The College of William and Mary has appointed its first female president ever. Her name is Katherine Rowe and she first served as a provost, dean of faculty and vice president for inclusion, diversity, and equity at Smith College.
During her time as a vice president for inclusion, diversity and equity at Smith, she hired more people of color and the faculty became more representative of the student body. She will become the 28th president at the College of William and Mary and succeed W. Taylor Reveley III. Her position will start on July 1.
Todd Stottlemeyer, who is a rector of the College of William and Mary, commented on Rowe’s new role: “The Board is thrilled to make this announcement and welcome Katherine Rowe to the William and Mary family.” The members of the board supported Rowe’s position and congratulated her on the new promotion.
Rowe herself commented on her new role: “As someone who has spent 20 years at institutions with a deep commitment to educational access for students from all incomes and backgrounds, I am particularly drawn to William & Mary’s abiding commitment to serving the public interest. I look forward to working with – and learning from – the dedicated faculty and staff, talented students and William & Mary’s passionate alumni, parents and friends.”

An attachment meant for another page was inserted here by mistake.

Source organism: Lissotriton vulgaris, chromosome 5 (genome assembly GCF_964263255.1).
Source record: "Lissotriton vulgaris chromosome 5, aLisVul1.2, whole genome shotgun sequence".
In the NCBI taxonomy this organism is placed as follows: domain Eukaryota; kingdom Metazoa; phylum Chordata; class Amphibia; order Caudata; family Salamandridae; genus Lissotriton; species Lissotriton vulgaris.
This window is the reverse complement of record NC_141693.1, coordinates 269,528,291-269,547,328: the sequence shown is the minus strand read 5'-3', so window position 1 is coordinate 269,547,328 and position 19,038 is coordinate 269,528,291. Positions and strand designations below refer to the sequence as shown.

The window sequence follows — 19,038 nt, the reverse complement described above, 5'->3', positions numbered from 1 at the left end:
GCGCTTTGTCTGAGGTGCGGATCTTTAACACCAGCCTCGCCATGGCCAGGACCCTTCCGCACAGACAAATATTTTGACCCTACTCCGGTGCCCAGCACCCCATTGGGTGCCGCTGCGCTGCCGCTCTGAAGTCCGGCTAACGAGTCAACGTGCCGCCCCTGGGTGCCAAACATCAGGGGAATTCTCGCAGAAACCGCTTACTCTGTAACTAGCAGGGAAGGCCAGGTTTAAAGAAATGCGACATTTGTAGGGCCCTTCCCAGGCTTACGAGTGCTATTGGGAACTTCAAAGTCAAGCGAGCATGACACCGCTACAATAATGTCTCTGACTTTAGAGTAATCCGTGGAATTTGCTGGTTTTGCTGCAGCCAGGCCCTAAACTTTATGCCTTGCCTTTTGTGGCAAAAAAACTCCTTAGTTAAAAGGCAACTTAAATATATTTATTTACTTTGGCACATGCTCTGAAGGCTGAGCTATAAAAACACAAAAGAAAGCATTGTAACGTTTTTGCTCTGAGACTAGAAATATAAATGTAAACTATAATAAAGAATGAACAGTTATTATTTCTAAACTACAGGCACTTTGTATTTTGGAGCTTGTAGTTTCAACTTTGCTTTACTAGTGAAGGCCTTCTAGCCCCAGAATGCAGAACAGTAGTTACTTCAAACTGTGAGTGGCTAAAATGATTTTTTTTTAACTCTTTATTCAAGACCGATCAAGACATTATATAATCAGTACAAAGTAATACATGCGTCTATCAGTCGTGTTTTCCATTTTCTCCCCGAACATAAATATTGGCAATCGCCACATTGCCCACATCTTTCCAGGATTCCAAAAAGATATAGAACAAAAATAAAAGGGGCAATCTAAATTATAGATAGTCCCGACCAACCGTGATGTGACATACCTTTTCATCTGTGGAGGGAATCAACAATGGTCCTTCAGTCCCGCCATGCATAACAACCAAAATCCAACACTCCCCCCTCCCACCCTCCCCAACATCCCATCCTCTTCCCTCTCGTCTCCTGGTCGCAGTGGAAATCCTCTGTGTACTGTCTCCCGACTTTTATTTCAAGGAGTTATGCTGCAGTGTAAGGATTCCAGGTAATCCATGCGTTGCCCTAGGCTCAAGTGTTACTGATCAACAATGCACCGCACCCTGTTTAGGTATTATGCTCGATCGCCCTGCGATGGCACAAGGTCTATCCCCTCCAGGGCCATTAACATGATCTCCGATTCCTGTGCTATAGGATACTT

Before she ascended into the higher positions at Smith, she went to Carleton College to pursue her bachelor’s degree in English. Then she established her master’s degree and Ph.D in English and American literature at Harvard.
Last but not least, she majored in Cinema and Media Studies at NYU’s Tisch School of the Arts. After pursuing higher education, she became an English professor at Bryn Mawr and then an assistant English professor at Yale.
By appointing its first female president, the College of William and Mary sends the message that it wants to provide a progressive environment for its student body.
The hiring can also send the message to other colleges and universities to look for presidents that share their view and can represent the students as a whole.
Though the ratio of men and women in college is nearly 1:1, more women than men graduate and hold college degrees. According to Forbes, 60 percent of degree-holders are women.
According to a study in the journal “Gender and Society,” the disparity between male and female college-graduation rates is more psychological than aptitude-related.
The study holds that men are less willing to take on the heavy debt loads that are increasingly required to complete a college degree. When they reach the point of owing $12,500 in school loans, men “are more likely to be discouraged” than women — and to decide it makes sense to leave school and start working full-time.
Still, given that the college system produces more female graduates, it makes sense to see an increasing number of female presidents of universities. To be statistically representative, in fact, there would be more female presidents than male.